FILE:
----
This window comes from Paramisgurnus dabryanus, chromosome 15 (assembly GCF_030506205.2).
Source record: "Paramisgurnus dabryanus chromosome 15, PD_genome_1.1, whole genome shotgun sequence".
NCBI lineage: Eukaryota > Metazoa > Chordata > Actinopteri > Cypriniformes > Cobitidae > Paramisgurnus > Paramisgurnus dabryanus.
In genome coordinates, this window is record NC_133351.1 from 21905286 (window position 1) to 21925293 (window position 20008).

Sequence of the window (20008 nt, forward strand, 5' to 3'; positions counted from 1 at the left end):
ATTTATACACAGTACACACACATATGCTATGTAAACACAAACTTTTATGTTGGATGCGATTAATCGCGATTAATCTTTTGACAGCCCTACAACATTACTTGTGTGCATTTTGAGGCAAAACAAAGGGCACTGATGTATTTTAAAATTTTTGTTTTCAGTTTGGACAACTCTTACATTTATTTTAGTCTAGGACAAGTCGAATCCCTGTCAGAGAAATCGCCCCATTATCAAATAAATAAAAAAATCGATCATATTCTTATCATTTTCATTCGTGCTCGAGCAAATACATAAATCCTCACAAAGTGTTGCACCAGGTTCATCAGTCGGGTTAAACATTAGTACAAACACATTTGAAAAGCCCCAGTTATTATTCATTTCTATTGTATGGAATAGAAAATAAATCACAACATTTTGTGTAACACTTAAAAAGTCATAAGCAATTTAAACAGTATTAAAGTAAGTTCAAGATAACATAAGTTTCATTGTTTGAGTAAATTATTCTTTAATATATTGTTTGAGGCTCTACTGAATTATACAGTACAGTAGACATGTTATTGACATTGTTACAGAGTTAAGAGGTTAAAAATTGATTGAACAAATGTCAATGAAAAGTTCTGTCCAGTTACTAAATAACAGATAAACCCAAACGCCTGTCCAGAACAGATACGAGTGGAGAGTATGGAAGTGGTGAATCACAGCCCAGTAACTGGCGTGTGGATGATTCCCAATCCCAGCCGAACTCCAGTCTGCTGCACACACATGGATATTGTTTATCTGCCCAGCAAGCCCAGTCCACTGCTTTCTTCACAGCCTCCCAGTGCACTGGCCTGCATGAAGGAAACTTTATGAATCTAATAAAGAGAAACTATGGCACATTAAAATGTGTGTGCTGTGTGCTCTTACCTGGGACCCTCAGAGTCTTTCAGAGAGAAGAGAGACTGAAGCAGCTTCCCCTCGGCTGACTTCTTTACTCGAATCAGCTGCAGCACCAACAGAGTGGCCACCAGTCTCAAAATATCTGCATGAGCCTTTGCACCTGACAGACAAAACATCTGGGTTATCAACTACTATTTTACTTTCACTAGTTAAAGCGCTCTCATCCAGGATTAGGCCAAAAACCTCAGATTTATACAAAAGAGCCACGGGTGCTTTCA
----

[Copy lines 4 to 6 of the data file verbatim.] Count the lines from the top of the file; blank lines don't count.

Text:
In genome coordinates, this window is record NC_133351.1 from 21905286 (window position 1) to 21925293 (window position 20008).

Sequence of the window (20008 nt, forward strand, 5' to 3'; positions counted from 1 at the left end):
ATTTATACACAGTACACACACATATGCTATGTAAACACAAACTTTTATGTTGGATGCGATTAATCGCGATTAATCTTTTGACAGCCCTACAACATTACTTGTGTGCATTTTGAGGCAAAACAAAGGGCACTGATGTATTTTAAAATTTTTGTTTTCAGTTTGGACAACTCTTACATTTATTTTAGTCTAGGACAAGTCGAATCCCTGTCAGAGAAATCGCCCCATTATCAAATAAATAAAAAAATCGATCATATTCTTATCATTTTCATTCGTGCTCGAGCAAATACATAAATCCTCACAAAGTGTTGCACCAGGTTCATCAGTCGGGTTAAACATTAGTACAAACACATTTGAAAAGCCCCAGTTATTATTCATTTCTATTGTATGGAATAGAAAATAAATCACAACATTTTGTGTAACACTTAAAAAGTCATAAGCAATTTAAACAGTATTAAAGTAAGTTCAAGATAACATAAGTTTCATTGTTTGAGTAAATTATTCTTTAATATATTGTTTGAGGCTCTACTGAATTATACAGTACAGTAGACATGTTATTGACATTGTTACAGAGTTAAGAGGTTAAAAATTGATTGAACAAATGTCAATGAAAAGTTCTGTCCAGTTACTAAATAACAGATAAACCCAAACGCCTGTCCAGAACAGATACGAGTGGAGAGTATGGAAGTGGTGAATCACAGCCCAGTAACTGGCGTGTGGATGATTCCCAATCCCAGCCGAACTCCAGTCTGCTGCACACACATGGATATTGTTTATCTGCCCAGCAAGCCCAGTCCACTGCTTTCTTCACAGCCTCCCAGTGCACTGGCCTGCATGAAGGAAACTTTATGAATCTAATAAAGAGAAACTATGGCACATTAAAATGTGTGTGCTGTGTGCTCTTACCTGGGACCCTCAGAGTCTTTCAGAGAGAAGAGAGACTGAAGCAGCTTCCCCTCGGCTGACTTCTTTACTCGAATCAGCTGCAGCACCAACAGAGTGGCCACCAGTCTCAAAATATCTGCATGAGCCTTTGCACCTGACAGACAAAACATCTGGGTTATCAACTACTATTTTACTTTCACTAGTTAAAGCGCTCTCATCCAGGATTAGGCCAAAAACCTCAGATTTATACAAAAGAGCCACGGGTGCTTTCA